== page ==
I was in a VQ-1 - I am certain you know the plane that was struck by a Chinese fighter and had to land on Hainan Island. It was a VQ-1 plane and, although called a spy plane, it was actually a reconnaissance plane. That's our story and we are sticking to it.

In Shemya, we tracked Russian missile shots. Navigation devices were not as accurate in those days, to say the least, and to find that island at night in bad weather is not something that I would like to do again. What I remember was the weather, particularly the wind. The differential between the jet stream and the wind below the jet stream seemed to be the greatest we experienced. Good conditions on Shemya were below standards everywhere else. Just walking outside was no fun. Our plane was kept in a hangar where we lived (oh, it was great fun!), so we got into our plane, started it in the hangar, taxied out and off we went.

It was difficult, challenging flying and exciting landings. I take my hat off to those aviators in Alaska - there are no easy flights there.

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James Fallows is a national correspondent for The Atlantic and has written for the magazine since the late 1970s. He has reported extensively from outside the United States and once worked as President Carter's chief speechwriter. His latest book is China Airborne. More

James Fallows is based in Washington as a national correspondent for The Atlantic. He has worked for the magazine for nearly 30 years and in that time has also lived in Seattle, Berkeley, Austin, Tokyo, Kuala Lumpur, Shanghai, and Beijing. He was raised in Redlands, California, received his undergraduate degree in American history and literature from Harvard, and received a graduate degree in economics from Oxford as a Rhodes scholar. In addition to working for The Atlantic, he has spent two years as chief White House speechwriter for Jimmy Carter, two years as the editor of US News & World Report, and six months as a program designer at Microsoft. He is an instrument-rated private pilot. He is also now the chair in U.S. media at the U.S. Studies Centre at the University of Sydney, in Australia.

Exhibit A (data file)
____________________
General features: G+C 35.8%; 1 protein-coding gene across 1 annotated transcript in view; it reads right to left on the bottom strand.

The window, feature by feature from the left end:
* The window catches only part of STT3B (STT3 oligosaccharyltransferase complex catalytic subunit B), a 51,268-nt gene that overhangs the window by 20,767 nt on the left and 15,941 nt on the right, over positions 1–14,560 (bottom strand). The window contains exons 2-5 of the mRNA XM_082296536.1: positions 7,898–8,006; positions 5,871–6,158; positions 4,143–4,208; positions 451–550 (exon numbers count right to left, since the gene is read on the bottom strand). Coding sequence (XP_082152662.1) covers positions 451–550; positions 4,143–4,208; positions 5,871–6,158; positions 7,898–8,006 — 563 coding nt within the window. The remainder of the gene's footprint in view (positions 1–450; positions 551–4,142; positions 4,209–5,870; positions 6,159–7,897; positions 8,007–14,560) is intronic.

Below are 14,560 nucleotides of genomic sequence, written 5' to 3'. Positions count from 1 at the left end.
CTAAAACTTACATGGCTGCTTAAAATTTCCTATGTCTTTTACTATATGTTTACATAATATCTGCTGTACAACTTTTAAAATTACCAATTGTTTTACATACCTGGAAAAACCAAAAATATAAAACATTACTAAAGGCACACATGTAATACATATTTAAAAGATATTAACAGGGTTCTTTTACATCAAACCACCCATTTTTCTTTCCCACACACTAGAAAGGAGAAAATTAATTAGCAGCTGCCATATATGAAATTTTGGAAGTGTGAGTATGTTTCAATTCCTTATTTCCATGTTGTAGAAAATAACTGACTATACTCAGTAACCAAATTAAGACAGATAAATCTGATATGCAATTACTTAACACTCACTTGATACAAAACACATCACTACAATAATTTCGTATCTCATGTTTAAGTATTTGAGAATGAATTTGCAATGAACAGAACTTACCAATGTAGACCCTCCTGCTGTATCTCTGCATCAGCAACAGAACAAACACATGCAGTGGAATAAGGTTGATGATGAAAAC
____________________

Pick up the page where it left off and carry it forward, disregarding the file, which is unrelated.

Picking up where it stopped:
Fallows has been a finalist for the National Magazine Award five times and has won once; he has also won the American Book Award for nonfiction and a N.Y. Emmy award for the documentary series Doing Business in China. He was the founding chairman of the New America Foundation. His recent books Blind Into Baghdad (2006) and Postcards From Tomorrow Square (2009) are based on his writings for The Atlantic. His latest book is China Airborne. He is married to Deborah Fallows, author of the recent book Dreaming in Chinese. They have two married sons.

Fallows welcomes and frequently quotes from reader mail sent via the "Email" button below. Unless you specify otherwise, we consider any incoming mail available for possible quotation -- but not with the sender's real name unless you explicitly state that it may be used. If you are wondering why Fallows does not use a "Comments" field below his posts, please see previous explanations here and here.